The first chapter of Part I reviews the traditional expectations and virtues of an emperor as well as his functions in the late-antique Roman empire. This analysis is predominantly based on panegyrics, which follow the principles set out in the Basilikos Logos of Menander Rhetor and Ammianus Marcellinus. General qualities such as family background, youth and education are reviewed as well as military prowess, justice, wisdom, temperance and the emperor’s religious role and the divine favour that manifested itself through military victories, general prosperity and closeness to God. The subsequent chapters of this part of the book deal with the accessions of Gratian and Valentinian II, their regime building and the military and political history of their reigns. Their accessions as Augusti at such a young age were, according to McEvoy, unexpected and novel events. Moreover their reigns offered the opportunity to experiment with child-emperor rule and they helped to shape western governance by boys for the coming decades. McEvoy rightly emphasizes the difference between the reigns of Gratian and Valentinian. The first was appointed by Valentinian I for dynastic reasons at the age of eight and ruled together with his father for more than eight years, while the latter was proclaimed emperor at the age of four shortly after the death of Valentinian I by a clique of military and civilian officials with the aim of using the infant emperor for their own political purposes and promoting their own interests. Unlike the rule of his half-brother Gratian, Valentinian’s rule was mainly ceremonial. Military affairs were dealt with by men behind the throne such as Arbogast. This makes Valentinian II basically the first representative of the infantilization of the emperorship, since the reigns of Honorius and Valentinian III were likewise predominantly characterized by ceremony and passivity. These emperors did not deal with military affairs, which they left to their magistri militum. The last chapter of this part of the book deals with the question of whether Gratian and Valentinian II could have fulfilled the expectations and virtues of the emperor’s function on the basis of Ausonius’ Gratio actiarum, delivered less than six months after the battle of Adrianople (9 August 378) in honour of Gratian, and Ambrose’s De obitu Valentiniani (392). Although both speeches present a very complimentary picture of the young emperors, it is evident that this image does not correspond with reality. In particular, in the military realm Valentinian played no role whatsoever and his power was mainly ceremonial. While the discussion of the reigns of Gratian and Valentinian in Part I is chiefly thematic, Parts II and III, which deal with the reigns of Honorius and Valentinian III, are chronological in nature and do not refer to imperial virtues, as Part I would lead us to expect.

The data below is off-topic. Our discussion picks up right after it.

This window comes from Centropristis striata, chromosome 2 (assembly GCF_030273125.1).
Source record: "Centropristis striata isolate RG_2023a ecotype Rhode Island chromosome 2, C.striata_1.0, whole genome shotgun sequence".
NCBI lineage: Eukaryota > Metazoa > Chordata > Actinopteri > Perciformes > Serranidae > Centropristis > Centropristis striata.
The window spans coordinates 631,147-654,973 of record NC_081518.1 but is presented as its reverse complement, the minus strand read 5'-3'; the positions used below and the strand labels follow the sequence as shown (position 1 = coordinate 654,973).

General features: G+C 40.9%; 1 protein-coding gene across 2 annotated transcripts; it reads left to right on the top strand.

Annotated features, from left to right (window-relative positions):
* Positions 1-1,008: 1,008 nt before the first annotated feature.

Honorius became sole emperor over the west in 395 when he was ten years of age; he ruled for twenty-eight years until 423. His reign has received little scholarly attention. McEvoy’s central question concerning his time in power is what happens when a child-emperor grows up and becomes an adult. Honorius’ long reign was dominated by Stilicho, until his death in 408, and then by Constantius; both took care of military affairs as magistri utriusque militiae. Chapters 6 and 7 are therefore rightfully dedicated to these two men who ruled in partnership with Honorius. Stilicho as well as Constantius not only had great influence over the emperor, but also managed to become part of the imperial family by becoming father-in-law and brother-in-law of the emperor respectively. Constantius even became Augustus in 421. Of importance is that when Honorius grew up and became an adult, he remained a ceremonial emperor and left the military affairs to his guardians. Nor did he interfere with the in-fighting at court between the factions trying to establish their power behind the throne. So Honorius never made the transition from child- to adult emperor; he remained ceremonial and passive. According to McEvoy this is an important development that “transformed the political culture in the Roman west and created the acceptance of child-emperor and figure-head emperor as a viable option where it had not been before” (p. 220).